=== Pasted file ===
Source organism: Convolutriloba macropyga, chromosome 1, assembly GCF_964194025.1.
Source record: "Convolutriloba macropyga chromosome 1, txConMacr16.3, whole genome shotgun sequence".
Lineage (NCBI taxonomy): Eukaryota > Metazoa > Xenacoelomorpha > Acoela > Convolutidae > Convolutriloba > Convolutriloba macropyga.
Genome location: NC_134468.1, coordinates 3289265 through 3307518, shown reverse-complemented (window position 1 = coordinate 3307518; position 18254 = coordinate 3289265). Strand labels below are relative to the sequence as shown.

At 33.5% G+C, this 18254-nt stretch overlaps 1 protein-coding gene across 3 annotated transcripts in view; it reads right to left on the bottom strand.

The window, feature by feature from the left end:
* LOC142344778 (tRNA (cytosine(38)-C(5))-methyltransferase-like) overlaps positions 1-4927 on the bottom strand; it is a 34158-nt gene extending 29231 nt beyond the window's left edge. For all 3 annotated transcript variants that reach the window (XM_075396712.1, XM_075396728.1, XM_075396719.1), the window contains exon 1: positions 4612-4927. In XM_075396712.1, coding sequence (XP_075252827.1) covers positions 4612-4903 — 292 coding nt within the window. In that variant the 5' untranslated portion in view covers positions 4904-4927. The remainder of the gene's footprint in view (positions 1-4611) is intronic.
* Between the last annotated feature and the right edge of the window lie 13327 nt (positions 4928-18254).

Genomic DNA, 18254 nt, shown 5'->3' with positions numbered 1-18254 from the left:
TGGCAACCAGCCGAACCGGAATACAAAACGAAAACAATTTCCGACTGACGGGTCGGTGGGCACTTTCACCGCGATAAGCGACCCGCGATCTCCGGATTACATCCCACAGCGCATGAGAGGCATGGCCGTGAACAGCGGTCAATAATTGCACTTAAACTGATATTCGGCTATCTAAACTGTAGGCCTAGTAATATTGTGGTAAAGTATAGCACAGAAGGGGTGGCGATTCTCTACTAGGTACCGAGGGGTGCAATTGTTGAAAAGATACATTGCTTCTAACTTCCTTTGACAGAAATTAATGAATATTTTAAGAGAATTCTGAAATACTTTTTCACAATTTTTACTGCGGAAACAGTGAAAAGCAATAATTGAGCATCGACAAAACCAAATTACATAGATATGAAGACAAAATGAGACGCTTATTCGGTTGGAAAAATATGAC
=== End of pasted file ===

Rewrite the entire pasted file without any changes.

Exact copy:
Source organism: Convolutriloba macropyga, chromosome 1, assembly GCF_964194025.1.
Source record: "Convolutriloba macropyga chromosome 1, txConMacr16.3, whole genome shotgun sequence".
Lineage (NCBI taxonomy): Eukaryota > Metazoa > Xenacoelomorpha > Acoela > Convolutidae > Convolutriloba > Convolutriloba macropyga.
Genome location: NC_134468.1, coordinates 3289265 through 3307518, shown reverse-complemented (window position 1 = coordinate 3307518; position 18254 = coordinate 3289265). Strand labels below are relative to the sequence as shown.

At 33.5% G+C, this 18254-nt stretch overlaps 1 protein-coding gene across 3 annotated transcripts in view; it reads right to left on the bottom strand.

The window, feature by feature from the left end:
* LOC142344778 (tRNA (cytosine(38)-C(5))-methyltransferase-like) overlaps positions 1-4927 on the bottom strand; it is a 34158-nt gene extending 29231 nt beyond the window's left edge. For all 3 annotated transcript variants that reach the window (XM_075396712.1, XM_075396728.1, XM_075396719.1), the window contains exon 1: positions 4612-4927. In XM_075396712.1, coding sequence (XP_075252827.1) covers positions 4612-4903 — 292 coding nt within the window. In that variant the 5' untranslated portion in view covers positions 4904-4927. The remainder of the gene's footprint in view (positions 1-4611) is intronic.
* Between the last annotated feature and the right edge of the window lie 13327 nt (positions 4928-18254).

Genomic DNA, 18254 nt, shown 5'->3' with positions numbered 1-18254 from the left:
TGGCAACCAGCCGAACCGGAATACAAAACGAAAACAATTTCCGACTGACGGGTCGGTGGGCACTTTCACCGCGATAAGCGACCCGCGATCTCCGGATTACATCCCACAGCGCATGAGAGGCATGGCCGTGAACAGCGGTCAATAATTGCACTTAAACTGATATTCGGCTATCTAAACTGTAGGCCTAGTAATATTGTGGTAAAGTATAGCACAGAAGGGGTGGCGATTCTCTACTAGGTACCGAGGGGTGCAATTGTTGAAAAGATACATTGCTTCTAACTTCCTTTGACAGAAATTAATGAATATTTTAAGAGAATTCTGAAATACTTTTTCACAATTTTTACTGCGGAAACAGTGAAAAGCAATAATTGAGCATCGACAAAACCAAATTACATAGATATGAAGACAAAATGAGACGCTTATTCGGTTGGAAAAATATGAC